German campaigners fall out of love with wind power
From the glass-fronted living room of his house in Ober-Ramstadt, Günther Schulz points towards the wooded hills that rise on the other side of the valley. It is a fine view, but one that will soon be transformed.
Over the next few months, workers will cut down a section of forest, pour a concrete base and assemble a pair of wind turbines whose blades will reach 200m into the sky.
For Mr Schulz, who has campaigned tirelessly against the project for years, the masts are an environmental abomination, a danger to birdlife and a threat to groundwater.
They are also, in his mind, the symbol of a much greater problem: the failure of the Energiewende, Germany’s much-vaunted shift from nuclear and coal power to renewable energy: “We have more than 30,000 wind turbines in Germany now and we can’t build any more. This has to stop,” he said.
In Ober-Ramstadt, a small town south of Frankfurt, his battle against wind power may have been lost. But the broader war is swinging Mr Schulz’s way. Construction of new wind parks in Germany has collapsed over the past year, not least in response to growing resistance from local activists.
In the first nine months of 2019, developers put up 150 new wind turbines across the country with a total capacity of 514MW — more than 80 per cent below the average build rate in the past five years and the lowest increase in capacity for two decades.
The sharp decline has raised alarm among political leaders, industry executives and climate campaigners. The German government wants renewables to cover 65 per cent of the country’s electricity needs by 2030, a key target in Berlin’s campaign to drive down greenhouse gas emissions and help combat climate change.
It has pledged to shut down the last nuclear power plants in 2022 and phase out coal power by 2038. Without more wind turbines, Europe’s largest economy could soon face an unenviable choice: scrap the climate targets or risk running out of power.
“For the fight against climate change, this is a catastrophe,” said Patrick Graichen, the director of Agora Energiewende, a think-tank in Berlin. “If we want to reach the 65 per cent renewables target we need at least 4GW of new onshore wind capacity every year. This year we will probably not even manage 1GW.”
The problem was two-fold, he said: “The federal states have not made available enough areas for new wind turbines, and those that are available are fought tooth and nail by local campaigners.”
Polls show that popular support for wind power remains high, though concern among politicians about a voter backlash is on the rise. One recent government move that angered the wind industry was a plan to enforce a minimum distance of 1,000m between wind masts and the nearest built-up area. According to Henrik Maatsch, energy expert at environmental group WWF,this would remove up to 40 per cent of available land for new turbines. “This has created huge uncertainty for the wind sector,” he said.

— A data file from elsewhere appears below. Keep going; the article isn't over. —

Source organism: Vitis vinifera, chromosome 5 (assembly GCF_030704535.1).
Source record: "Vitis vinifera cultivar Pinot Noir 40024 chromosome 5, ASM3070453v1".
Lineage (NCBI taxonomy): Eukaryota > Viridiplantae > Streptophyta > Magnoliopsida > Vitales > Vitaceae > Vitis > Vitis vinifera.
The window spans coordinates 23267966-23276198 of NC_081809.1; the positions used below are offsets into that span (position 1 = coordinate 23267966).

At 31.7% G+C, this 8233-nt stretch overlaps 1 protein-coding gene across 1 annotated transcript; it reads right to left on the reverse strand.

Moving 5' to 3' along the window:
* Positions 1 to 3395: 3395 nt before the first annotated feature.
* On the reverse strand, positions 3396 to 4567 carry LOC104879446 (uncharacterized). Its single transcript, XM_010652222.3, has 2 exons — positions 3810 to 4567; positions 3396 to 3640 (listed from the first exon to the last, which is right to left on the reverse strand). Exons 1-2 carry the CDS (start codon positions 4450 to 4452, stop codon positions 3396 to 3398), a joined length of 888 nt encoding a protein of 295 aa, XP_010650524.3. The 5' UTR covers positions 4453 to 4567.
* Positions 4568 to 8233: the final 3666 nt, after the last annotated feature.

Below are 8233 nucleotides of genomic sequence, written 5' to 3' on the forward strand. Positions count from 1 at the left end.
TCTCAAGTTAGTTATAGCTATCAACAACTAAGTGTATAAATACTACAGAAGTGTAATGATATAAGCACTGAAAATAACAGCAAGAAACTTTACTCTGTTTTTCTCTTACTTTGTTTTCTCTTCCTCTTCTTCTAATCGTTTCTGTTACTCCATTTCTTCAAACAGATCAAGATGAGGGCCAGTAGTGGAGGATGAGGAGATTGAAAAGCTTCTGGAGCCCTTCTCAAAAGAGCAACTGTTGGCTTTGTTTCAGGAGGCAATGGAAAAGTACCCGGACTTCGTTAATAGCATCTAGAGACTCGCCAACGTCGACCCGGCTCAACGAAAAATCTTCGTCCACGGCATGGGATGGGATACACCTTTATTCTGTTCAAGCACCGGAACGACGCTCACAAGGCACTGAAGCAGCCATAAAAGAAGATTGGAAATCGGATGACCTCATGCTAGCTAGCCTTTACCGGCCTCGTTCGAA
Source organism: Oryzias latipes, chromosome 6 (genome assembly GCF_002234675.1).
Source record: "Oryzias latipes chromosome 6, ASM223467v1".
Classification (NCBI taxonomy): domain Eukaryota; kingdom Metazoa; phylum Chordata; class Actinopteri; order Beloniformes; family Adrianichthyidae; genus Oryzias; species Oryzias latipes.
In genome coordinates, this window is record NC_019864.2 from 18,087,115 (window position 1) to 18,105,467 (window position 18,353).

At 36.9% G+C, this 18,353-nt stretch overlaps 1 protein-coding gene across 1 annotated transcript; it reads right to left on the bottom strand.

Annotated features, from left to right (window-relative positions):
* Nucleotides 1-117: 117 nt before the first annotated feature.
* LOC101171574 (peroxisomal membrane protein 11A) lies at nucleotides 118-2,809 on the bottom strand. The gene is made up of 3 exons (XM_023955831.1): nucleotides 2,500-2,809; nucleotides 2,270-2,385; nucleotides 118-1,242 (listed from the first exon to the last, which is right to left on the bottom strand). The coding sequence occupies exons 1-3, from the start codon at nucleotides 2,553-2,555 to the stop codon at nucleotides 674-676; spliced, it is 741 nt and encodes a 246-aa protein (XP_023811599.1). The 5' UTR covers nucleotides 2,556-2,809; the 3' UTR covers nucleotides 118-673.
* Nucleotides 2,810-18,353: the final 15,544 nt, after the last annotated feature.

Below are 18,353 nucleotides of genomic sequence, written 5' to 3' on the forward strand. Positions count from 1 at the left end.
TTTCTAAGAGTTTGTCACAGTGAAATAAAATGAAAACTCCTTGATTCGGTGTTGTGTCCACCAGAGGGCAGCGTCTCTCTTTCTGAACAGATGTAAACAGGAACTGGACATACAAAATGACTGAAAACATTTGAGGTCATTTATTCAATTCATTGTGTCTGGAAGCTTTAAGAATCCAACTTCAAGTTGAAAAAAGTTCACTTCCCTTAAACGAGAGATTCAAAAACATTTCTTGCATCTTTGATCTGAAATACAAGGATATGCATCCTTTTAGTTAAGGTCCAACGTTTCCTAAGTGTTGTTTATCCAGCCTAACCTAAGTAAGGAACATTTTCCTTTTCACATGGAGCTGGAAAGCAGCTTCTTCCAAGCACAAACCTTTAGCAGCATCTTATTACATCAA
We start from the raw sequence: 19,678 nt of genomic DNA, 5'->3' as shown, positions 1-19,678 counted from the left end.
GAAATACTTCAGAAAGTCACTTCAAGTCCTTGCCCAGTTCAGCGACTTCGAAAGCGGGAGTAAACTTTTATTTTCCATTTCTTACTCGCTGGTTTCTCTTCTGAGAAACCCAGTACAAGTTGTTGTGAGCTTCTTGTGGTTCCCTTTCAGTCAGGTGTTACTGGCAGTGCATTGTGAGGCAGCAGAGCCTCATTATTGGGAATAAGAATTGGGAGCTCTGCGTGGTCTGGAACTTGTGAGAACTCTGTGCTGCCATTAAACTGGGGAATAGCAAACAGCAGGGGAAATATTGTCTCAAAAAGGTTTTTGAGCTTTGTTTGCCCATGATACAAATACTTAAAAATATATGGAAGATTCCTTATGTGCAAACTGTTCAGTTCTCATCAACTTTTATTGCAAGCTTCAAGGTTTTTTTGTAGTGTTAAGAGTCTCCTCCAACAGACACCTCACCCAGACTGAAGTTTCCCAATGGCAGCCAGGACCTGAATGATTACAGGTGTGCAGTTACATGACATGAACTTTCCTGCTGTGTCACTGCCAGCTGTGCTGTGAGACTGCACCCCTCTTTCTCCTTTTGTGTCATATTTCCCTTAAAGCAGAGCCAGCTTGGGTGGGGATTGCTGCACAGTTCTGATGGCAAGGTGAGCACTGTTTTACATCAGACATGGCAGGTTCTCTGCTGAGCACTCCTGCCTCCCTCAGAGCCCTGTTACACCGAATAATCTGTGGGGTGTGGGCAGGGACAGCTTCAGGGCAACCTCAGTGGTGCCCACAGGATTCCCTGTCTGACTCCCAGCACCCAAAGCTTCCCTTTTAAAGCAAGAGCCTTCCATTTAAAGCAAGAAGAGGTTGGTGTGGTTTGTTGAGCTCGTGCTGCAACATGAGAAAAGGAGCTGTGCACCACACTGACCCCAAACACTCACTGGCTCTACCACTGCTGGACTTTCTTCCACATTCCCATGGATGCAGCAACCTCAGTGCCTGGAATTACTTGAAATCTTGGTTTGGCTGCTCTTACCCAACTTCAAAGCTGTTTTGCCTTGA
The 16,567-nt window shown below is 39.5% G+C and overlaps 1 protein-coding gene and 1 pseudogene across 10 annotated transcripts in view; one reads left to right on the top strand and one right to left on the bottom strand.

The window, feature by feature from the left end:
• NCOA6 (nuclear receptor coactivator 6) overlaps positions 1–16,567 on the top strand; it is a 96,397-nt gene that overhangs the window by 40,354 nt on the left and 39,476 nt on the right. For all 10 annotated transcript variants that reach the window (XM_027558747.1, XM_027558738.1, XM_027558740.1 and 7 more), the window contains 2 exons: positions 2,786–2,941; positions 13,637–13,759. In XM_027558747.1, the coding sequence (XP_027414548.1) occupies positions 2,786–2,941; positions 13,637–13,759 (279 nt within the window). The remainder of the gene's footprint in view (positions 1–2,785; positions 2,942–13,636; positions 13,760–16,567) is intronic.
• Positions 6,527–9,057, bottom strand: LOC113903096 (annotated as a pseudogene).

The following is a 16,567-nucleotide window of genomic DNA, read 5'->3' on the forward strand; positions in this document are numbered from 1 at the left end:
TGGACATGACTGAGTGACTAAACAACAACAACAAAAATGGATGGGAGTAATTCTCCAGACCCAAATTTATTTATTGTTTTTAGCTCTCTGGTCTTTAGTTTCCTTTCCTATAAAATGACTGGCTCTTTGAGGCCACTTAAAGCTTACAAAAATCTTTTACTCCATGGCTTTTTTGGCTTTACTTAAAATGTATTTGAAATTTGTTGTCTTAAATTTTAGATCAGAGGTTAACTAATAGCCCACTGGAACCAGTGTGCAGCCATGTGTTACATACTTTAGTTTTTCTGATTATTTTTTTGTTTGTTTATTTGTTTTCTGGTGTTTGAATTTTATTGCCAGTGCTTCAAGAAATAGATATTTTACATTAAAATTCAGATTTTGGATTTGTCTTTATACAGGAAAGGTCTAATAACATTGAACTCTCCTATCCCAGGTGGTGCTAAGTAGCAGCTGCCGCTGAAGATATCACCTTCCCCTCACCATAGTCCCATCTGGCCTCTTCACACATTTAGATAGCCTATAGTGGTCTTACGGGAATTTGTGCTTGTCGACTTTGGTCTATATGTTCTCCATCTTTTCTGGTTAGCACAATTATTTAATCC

The proposal has also caused a row inside the government itself – with the environment ministry demanding a less onerous approach.
The escalating fight has created strange alliances, with climate campaigners standing shoulder to shoulder with erstwhile enemies in the energy sector. A recent paper signed by both Greenpeace and the BDEW association of energy companies urged the government to relax planning and animal conservation laws to allow more wind parks.
“Right now it takes five to seven years before you even know whether you will be able to realise your project,” said Markus Krebber, the chief financial officer at RWE. “Germany should not forget that it is in competition with other countries when it comes to investment in renewables. Businesses can only spend their euro or dollar once. If you spend it in the US you know the plant will be up and running in a year’s time.”
EnBW, the utility building the turbines in Ober-Ramstadt, has encountered similar problems. “Authorities are now more cautious when it comes to new approvals, and . . . more and more approvals are then taken to court,” said Andreas Pick, head of project development for onshore wind at EnBW.
The projected shortfall cannot be compensated for by ramping up construction of solar plants and offshore wind, analysts say. The latter face serious infrastructure challenges: with current generation capacity, Germany’s transmission network can barely cope with the flow of electricity from the wind-intensive northern coast to population centres and industrial regions further south. There are plans to expand north-south grid connections, but those are due for completion in 2025 and 2026 at the earliest.
Mr Schulz insisted his resistance to wind farms had nothing to do with climate change denial or aesthetic appeal. The problem, he argued, was that Germany had shifted its energy mix towards renewables — at great financial cost — without enhancing security of supply or achieving a meaningful reduction in carbon emissions. “The damage done by these wind installations is out of all proportion to the benefit,” he said.
Every new wind mast that appeared on the horizon, he added, would only serve to turn popular opinion his way: “The more turbines are built, the more people come into contact with them and the more people will resist.”